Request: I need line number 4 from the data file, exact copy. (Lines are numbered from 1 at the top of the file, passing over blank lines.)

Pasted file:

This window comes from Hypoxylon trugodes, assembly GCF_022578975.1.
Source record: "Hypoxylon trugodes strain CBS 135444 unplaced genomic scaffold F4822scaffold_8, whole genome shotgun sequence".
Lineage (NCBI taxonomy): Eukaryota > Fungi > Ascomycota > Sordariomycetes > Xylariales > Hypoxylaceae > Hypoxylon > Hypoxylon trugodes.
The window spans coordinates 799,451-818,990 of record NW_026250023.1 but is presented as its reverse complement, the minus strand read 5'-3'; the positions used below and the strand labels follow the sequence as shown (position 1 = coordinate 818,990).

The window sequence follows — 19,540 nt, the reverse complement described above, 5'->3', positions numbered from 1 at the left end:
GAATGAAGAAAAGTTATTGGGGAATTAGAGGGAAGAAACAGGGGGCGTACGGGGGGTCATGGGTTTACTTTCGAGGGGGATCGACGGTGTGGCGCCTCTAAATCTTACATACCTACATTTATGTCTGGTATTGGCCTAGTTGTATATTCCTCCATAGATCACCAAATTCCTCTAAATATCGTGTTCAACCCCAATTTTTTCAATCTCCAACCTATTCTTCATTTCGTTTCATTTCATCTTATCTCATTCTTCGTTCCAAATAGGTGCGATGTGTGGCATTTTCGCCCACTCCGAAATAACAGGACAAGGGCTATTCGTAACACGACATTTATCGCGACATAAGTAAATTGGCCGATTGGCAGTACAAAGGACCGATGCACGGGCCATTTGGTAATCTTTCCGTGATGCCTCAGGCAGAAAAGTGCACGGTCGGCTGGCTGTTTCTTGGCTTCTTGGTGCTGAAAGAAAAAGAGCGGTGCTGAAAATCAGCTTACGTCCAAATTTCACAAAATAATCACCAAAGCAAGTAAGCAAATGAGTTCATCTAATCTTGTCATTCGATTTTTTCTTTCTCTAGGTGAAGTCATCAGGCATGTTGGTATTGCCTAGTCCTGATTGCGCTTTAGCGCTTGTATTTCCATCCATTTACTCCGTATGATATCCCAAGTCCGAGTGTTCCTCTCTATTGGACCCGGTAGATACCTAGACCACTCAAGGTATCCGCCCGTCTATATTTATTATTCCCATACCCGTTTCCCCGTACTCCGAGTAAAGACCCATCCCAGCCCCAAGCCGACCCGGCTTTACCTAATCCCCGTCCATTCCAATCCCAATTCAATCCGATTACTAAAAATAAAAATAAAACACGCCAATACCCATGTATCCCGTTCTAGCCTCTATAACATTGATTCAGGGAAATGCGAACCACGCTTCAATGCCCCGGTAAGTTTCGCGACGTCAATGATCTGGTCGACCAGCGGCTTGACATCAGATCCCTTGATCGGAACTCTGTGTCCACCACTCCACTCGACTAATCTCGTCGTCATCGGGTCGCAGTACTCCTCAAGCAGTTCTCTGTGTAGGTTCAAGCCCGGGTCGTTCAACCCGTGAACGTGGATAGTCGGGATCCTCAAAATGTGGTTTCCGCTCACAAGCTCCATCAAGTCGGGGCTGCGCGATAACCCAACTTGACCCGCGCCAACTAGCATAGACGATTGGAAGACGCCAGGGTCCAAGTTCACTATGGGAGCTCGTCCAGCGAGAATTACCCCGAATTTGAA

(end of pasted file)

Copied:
The window spans coordinates 799,451-818,990 of record NW_026250023.1 but is presented as its reverse complement, the minus strand read 5'-3'; the positions used below and the strand labels follow the sequence as shown (position 1 = coordinate 818,990).